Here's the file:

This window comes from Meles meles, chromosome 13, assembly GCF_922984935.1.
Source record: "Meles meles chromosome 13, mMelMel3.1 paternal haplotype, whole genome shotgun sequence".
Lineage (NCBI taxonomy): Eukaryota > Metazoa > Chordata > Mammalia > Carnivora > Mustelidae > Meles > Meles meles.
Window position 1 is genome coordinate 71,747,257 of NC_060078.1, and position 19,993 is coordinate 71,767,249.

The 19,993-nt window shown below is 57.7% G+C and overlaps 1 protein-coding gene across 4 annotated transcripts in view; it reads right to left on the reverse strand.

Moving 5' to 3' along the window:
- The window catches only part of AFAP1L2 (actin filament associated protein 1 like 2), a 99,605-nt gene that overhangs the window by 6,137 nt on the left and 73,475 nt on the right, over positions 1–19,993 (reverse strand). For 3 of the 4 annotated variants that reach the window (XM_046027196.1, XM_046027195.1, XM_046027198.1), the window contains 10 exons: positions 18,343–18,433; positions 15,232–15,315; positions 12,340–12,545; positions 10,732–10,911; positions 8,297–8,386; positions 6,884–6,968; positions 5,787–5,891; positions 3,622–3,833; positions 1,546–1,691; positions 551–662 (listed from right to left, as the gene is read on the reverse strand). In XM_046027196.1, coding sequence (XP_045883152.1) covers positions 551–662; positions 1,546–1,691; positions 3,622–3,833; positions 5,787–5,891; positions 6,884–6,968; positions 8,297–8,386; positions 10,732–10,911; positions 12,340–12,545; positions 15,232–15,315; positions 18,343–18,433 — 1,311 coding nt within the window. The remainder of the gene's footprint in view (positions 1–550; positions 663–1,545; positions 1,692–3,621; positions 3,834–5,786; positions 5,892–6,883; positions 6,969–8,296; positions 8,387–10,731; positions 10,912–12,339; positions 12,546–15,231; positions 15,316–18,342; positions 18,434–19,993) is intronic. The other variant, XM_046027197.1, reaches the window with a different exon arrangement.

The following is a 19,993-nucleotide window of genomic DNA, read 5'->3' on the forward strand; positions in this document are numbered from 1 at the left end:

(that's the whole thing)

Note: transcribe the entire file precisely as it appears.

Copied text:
This window comes from Meles meles, chromosome 13, assembly GCF_922984935.1.
Source record: "Meles meles chromosome 13, mMelMel3.1 paternal haplotype, whole genome shotgun sequence".
Lineage (NCBI taxonomy): Eukaryota > Metazoa > Chordata > Mammalia > Carnivora > Mustelidae > Meles > Meles meles.
Window position 1 is genome coordinate 71,747,257 of NC_060078.1, and position 19,993 is coordinate 71,767,249.

The 19,993-nt window shown below is 57.7% G+C and overlaps 1 protein-coding gene across 4 annotated transcripts in view; it reads right to left on the reverse strand.

Moving 5' to 3' along the window:
- The window catches only part of AFAP1L2 (actin filament associated protein 1 like 2), a 99,605-nt gene that overhangs the window by 6,137 nt on the left and 73,475 nt on the right, over positions 1–19,993 (reverse strand). For 3 of the 4 annotated variants that reach the window (XM_046027196.1, XM_046027195.1, XM_046027198.1), the window contains 10 exons: positions 18,343–18,433; positions 15,232–15,315; positions 12,340–12,545; positions 10,732–10,911; positions 8,297–8,386; positions 6,884–6,968; positions 5,787–5,891; positions 3,622–3,833; positions 1,546–1,691; positions 551–662 (listed from right to left, as the gene is read on the reverse strand). In XM_046027196.1, coding sequence (XP_045883152.1) covers positions 551–662; positions 1,546–1,691; positions 3,622–3,833; positions 5,787–5,891; positions 6,884–6,968; positions 8,297–8,386; positions 10,732–10,911; positions 12,340–12,545; positions 15,232–15,315; positions 18,343–18,433 — 1,311 coding nt within the window. The remainder of the gene's footprint in view (positions 1–550; positions 663–1,545; positions 1,692–3,621; positions 3,834–5,786; positions 5,892–6,883; positions 6,969–8,296; positions 8,387–10,731; positions 10,912–12,339; positions 12,546–15,231; positions 15,316–18,342; positions 18,434–19,993) is intronic. The other variant, XM_046027197.1, reaches the window with a different exon arrangement.

The following is a 19,993-nucleotide window of genomic DNA, read 5'->3' on the forward strand; positions in this document are numbered from 1 at the left end: